Persons over the age of 40 have been encouraged to check their inner eye pressure, as a way to detect glaucoma before it becomes too late.
“Glaucoma is irreversible so it is best to try and get it as early as possible. A lot of people don’t check and don’t realise their visual field is narrowing. The best thing to do is to get an eye pressure check along every year or two years…,” coordinator of the fourth World Glaucoma Week of Activities, Jamal Seale told Barbados TODAY
He suggested the test could be done along with regular eye check-ups.
Glaucoma is a group of eye diseases which causes progressive damage to the optic nerve. This nerve sends visual information from the eye to the brain. Continuing damage to the optic nerve eventually leads to blindness. Family history, high nearsightedness (myopia) and racial ancestry can all play a part in whether you get glaucoma.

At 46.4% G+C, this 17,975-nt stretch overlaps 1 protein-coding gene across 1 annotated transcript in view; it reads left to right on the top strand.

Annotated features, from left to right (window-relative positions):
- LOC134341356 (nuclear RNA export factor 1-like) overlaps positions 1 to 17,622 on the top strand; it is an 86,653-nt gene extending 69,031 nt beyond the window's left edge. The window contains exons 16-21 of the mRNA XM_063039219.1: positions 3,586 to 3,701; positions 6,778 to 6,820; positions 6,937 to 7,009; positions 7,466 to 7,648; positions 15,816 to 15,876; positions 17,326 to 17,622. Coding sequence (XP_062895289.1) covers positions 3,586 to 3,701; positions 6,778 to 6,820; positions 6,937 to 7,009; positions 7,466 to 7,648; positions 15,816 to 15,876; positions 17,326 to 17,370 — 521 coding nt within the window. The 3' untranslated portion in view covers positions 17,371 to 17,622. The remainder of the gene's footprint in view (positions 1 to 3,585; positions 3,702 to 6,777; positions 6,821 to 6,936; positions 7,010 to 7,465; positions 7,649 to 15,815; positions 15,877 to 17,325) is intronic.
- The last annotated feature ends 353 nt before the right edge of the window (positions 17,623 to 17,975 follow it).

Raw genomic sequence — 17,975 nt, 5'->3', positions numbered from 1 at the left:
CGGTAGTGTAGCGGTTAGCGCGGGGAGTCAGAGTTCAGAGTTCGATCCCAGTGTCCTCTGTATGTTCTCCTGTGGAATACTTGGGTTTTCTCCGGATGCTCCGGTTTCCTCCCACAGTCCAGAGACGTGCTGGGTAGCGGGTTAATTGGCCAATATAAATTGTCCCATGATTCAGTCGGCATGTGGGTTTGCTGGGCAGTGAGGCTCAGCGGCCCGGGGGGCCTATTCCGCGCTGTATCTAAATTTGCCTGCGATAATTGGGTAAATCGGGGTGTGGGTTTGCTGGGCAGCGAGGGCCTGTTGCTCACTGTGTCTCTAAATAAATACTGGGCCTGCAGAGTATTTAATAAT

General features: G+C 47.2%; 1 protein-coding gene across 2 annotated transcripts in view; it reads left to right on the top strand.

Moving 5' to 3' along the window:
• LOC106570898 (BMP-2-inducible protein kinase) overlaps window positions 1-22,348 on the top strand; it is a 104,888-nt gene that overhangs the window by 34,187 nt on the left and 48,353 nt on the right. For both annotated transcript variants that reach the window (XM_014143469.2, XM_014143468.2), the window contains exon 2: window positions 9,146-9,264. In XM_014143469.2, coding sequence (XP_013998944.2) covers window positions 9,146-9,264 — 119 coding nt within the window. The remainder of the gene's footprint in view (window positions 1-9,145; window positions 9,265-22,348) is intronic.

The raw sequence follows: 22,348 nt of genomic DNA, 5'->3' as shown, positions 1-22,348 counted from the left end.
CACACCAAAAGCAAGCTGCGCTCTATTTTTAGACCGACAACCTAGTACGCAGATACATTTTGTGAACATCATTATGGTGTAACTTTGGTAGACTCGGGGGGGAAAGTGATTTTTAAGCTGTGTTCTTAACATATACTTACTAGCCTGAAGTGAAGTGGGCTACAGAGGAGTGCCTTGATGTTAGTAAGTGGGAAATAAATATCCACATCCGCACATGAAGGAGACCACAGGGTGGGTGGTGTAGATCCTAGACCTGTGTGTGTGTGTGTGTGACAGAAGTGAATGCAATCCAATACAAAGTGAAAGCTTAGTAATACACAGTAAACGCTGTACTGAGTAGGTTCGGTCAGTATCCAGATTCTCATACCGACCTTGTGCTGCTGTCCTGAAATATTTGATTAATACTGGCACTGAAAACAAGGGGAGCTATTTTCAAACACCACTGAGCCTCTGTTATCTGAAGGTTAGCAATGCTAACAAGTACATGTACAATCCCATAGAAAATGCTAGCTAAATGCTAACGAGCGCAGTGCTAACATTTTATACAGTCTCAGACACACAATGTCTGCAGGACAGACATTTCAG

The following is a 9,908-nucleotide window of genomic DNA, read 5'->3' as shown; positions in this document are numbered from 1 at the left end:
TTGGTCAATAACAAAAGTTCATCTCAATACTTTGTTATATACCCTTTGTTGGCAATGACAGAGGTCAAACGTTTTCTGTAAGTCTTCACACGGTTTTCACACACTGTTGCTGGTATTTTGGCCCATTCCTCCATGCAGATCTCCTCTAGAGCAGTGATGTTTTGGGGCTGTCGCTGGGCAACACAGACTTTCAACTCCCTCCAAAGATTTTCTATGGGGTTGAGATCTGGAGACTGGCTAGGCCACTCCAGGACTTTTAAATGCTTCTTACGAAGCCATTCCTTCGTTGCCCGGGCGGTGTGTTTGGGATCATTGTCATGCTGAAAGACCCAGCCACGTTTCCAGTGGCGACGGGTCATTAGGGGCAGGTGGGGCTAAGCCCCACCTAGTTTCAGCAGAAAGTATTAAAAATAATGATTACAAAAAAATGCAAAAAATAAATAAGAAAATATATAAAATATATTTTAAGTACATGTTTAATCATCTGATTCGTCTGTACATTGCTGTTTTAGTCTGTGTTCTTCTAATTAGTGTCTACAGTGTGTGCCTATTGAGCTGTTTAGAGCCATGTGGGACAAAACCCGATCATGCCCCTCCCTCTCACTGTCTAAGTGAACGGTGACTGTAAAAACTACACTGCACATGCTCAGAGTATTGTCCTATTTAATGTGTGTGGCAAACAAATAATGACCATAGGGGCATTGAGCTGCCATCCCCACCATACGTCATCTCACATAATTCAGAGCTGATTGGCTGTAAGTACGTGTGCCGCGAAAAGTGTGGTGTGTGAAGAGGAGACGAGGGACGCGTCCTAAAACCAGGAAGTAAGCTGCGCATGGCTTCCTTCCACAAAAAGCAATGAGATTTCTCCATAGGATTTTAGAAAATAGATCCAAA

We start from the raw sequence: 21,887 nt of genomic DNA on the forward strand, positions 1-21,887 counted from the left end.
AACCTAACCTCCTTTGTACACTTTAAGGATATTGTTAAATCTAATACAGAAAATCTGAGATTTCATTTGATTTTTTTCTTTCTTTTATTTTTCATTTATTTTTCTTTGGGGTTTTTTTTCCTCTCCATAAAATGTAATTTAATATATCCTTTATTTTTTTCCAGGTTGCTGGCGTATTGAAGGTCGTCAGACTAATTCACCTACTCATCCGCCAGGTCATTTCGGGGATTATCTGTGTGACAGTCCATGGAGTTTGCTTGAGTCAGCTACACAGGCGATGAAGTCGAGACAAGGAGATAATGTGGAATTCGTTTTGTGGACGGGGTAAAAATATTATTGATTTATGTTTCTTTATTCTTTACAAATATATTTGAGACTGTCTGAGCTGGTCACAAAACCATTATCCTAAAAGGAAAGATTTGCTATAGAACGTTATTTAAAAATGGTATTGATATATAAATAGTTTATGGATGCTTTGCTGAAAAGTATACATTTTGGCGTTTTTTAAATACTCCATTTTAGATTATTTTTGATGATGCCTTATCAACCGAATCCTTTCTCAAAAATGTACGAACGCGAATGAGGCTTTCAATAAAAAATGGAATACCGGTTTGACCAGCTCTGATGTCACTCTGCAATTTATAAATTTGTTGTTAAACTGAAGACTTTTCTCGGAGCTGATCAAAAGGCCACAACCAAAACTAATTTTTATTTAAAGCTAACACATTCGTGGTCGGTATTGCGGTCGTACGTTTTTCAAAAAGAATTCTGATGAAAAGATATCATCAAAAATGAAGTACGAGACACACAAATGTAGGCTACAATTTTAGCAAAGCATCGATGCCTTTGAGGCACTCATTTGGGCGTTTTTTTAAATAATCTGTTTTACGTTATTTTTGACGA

Free screenings were held in parts of the City, Christ Church and St. James as part of the week of awareness, which began on Sunday with a church service at St. Paul’s Anglican church. Tonight, Dr. Richard Wormald from the Moorfields Eye Hospital in the UK will present the feature lecture on Research and the Clinician; Research and Opthalmology at the Queen Elizabeth Hospital auditorium.
The awareness will continue on Saturday with the first-ever World Glaucoma Week expo at the Lloyd Erskine Sandiford Centre, from 9 a.m. to 5 p.m. and end on Sunday evening with a five-kilometre walk from the QEH playing field to Accra Beach. Those interested in attending have been asked to wear green, the colour of glaucoma awareness. (LW)